PHILADELPHIA—Domonic Brown’s fifth-inning single to center field on Monday night against the New York Mets at Citizens Bank Park wasn’t a scorcher. But it had enough mustard on it that most baserunners would have had a tough time making it from first to third.

For players in their age-36 seasons, to that point 13 years and 1,830 games into their big-league careers, that pace made second base a good place to stop.

But stop, Michael Young didn't.

Instead, he muscled on over to third base, forcing a throwing error by Mets left fielder Lucas Duda that helped Brown advance to second – setting the table for the next batter, John Mayberry, who feasted with a 2 RBI single back up the pipe.

Just like that, 2-0 for the home team.

When asked about it, Young didn’t smile and quip back at reporters for insinuating he didn’t have the wheels to pull it off. He didn’t say he for sure he thought he would make it, either.

Instead, he gleaned a mindset.

“If I get thrown out,” he started after an eventual 8-3 win in an offensive outburst to match their best so far and prop up starter Cliff Lee for his second win.

He shrugged.

So, why do it?

“It just kind of sets a tone of, This is how we’re going to play. We’re going to be aggressive and we’re gonna stay in attack mode.”

To Young, that tone is paramount. The new Phillies third baseman, acquired via trade from the Texas Rangers over the offseason for his infield versatility and clubhouse presence, has reiterated time and again the importance of playing with energy and enthusiasm.

To the media, anyway.

How vocal about it he is in the clubhouse ought to be among the top items for fans' -- and reporters' -- truth serum list for 2013.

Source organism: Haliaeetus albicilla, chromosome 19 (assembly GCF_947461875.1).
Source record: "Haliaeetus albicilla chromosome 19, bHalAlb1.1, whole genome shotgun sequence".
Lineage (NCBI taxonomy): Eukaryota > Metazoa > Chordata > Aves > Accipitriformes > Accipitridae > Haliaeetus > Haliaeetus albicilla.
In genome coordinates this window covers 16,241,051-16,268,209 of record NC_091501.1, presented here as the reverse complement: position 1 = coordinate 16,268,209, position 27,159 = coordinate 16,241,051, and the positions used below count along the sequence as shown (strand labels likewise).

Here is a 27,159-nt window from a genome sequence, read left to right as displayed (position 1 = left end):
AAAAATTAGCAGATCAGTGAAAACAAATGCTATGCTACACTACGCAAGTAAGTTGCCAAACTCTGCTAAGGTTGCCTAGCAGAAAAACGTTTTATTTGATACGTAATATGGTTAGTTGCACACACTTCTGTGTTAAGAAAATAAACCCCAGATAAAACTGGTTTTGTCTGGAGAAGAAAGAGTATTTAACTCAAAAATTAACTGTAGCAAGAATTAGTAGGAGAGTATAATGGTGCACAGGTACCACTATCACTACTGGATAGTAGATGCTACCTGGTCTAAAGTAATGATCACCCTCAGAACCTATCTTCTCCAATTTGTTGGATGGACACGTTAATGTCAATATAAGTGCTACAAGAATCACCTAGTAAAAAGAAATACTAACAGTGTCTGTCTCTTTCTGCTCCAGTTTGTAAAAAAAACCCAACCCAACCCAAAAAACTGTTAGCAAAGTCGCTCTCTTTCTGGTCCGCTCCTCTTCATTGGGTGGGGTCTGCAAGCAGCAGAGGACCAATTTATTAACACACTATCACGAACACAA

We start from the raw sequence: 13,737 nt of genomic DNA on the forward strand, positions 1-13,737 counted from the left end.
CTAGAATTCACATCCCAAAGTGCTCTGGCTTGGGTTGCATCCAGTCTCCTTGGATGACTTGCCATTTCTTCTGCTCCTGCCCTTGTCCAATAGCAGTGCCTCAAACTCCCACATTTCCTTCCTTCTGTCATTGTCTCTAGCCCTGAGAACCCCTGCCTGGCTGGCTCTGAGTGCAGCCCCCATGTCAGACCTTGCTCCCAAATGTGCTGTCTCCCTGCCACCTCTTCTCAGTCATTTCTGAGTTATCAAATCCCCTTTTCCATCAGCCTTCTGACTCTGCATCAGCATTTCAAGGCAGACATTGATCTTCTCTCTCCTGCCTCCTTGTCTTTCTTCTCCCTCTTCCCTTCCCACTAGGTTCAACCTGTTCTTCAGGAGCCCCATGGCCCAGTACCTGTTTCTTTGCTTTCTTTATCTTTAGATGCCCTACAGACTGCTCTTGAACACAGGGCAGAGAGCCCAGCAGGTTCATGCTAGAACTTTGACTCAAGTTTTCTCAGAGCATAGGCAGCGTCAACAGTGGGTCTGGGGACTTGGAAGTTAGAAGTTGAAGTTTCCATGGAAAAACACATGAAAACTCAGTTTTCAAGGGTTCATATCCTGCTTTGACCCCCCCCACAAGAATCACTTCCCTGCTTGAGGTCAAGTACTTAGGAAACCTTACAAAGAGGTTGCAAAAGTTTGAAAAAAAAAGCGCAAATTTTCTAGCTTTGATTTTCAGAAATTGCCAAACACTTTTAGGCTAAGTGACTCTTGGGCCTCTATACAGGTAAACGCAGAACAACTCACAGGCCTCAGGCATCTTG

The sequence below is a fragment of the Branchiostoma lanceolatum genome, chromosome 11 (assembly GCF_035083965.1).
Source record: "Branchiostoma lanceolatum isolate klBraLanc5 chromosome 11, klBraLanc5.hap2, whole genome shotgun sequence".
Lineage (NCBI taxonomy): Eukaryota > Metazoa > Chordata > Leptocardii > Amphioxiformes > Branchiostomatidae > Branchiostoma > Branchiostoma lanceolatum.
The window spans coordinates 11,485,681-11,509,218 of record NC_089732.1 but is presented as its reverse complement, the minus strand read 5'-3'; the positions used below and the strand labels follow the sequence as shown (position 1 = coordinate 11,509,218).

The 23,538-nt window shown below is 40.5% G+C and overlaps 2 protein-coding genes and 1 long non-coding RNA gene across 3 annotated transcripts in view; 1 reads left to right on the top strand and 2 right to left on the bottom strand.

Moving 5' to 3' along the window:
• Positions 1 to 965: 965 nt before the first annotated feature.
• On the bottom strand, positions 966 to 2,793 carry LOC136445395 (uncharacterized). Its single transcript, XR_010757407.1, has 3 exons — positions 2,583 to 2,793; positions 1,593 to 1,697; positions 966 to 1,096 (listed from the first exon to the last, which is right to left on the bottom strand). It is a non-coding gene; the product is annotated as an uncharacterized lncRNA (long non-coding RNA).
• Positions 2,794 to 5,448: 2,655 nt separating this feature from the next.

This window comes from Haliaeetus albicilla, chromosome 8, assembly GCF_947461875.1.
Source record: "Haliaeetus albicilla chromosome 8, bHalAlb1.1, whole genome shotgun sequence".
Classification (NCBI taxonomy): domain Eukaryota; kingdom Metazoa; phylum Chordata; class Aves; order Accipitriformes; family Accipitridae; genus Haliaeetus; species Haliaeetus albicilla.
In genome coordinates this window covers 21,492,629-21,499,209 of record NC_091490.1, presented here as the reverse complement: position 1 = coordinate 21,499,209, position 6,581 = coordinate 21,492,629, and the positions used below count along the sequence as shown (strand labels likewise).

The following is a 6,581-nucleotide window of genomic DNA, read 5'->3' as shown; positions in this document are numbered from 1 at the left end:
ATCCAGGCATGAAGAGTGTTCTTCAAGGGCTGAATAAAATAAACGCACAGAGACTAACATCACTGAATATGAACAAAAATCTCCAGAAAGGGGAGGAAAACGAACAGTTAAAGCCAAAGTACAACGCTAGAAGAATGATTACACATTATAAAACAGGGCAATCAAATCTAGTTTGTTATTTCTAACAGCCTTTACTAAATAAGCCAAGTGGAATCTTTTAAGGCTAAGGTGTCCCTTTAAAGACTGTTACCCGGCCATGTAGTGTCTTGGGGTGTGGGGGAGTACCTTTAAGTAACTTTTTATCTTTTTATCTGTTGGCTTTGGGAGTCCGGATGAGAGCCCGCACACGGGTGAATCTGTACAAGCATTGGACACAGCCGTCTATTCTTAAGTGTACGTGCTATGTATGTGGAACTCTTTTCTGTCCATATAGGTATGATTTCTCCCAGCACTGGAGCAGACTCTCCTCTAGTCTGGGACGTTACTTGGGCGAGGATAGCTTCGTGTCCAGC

He’s known to be the type to hold teammates accountable.

Some – players included – have whispered about lacking such players last season.

The Phillies started the year 2-5 for the first time since 2007.

The offense was shut down twice in three days after having leapt to a 4-0 lead.

The staff was awful. The bullpen, horrendous.

If it sounds like the perfect time for a subtle pep talk, that’s because it was.

And with the way the Phillies exploded on Tuesday – they hit home runs in 3 of 4 third inning at-bats, muscled 7 hits for 3 runs in the second – with Young in particular leading the charge, it’s worth wondering whether there was a chat.

Not an full-scale intervention. But a particular point of emphasis.

It seems there was. It’s just unclear who started it.

Young was asked whether energy had become a topic of pregame conversation.

“We did (talk about it) a little bit.”

The follow-up: Who led that conversation?

“We talk before every game about our approach, offensively.”

Was it brought up by a player or a coach?

“Everybody. Everybody. I think it was something we all wanted to – I think it’s good for a team when you talk about that, because those are the things you can control. Results, you can’t. You can hit 3 rockets right at the shortstop and you’re 0 for 3. A pitcher can make great pitches and do a good job.

“The one thing you can control out there is your energy level. Go out there. Attack the game. Play with some enthusiasm.”

“I’ve never been a part of a team where good things didn’t come right after that.”

Speculation about who’s uttered what to whom aside, Young’s play is speaking loud and clear.

He went 3 for 4 with 2 runs scored, crushed his first home run as a Phillie and finished just a double short of the franchise’s first cycle since David Bell’s in 2004 – and he’d done most of the damage by the fourth inning.

How? By gutting out a triple on another, should’ve-stopped-at-second-type play.

This season, his first playing third base full time since, he’s batting .345 with a .424 on-base percentage and is slugging .552. That’s good for second in the NL in average and slugging and third in OBP.

It’s unclear how much Young’s departure from Texas – the Rangers are paying all but $6 million of his $16 million in salary, and took only reliever Josh Lindblom in return, primarily to make room for young talent after over a decade of service – has driven him.

After all, he did take up MMA in the offseason, something he’s never before.

But more than trying to prove his old team wrong for moving on, it appears Young is hell-bent on advancing these Phillies as far as he thinks they can go.

Which is to say far.

Said Young: “Tonight was hopefully the start of something good.”

Something Young may well have started.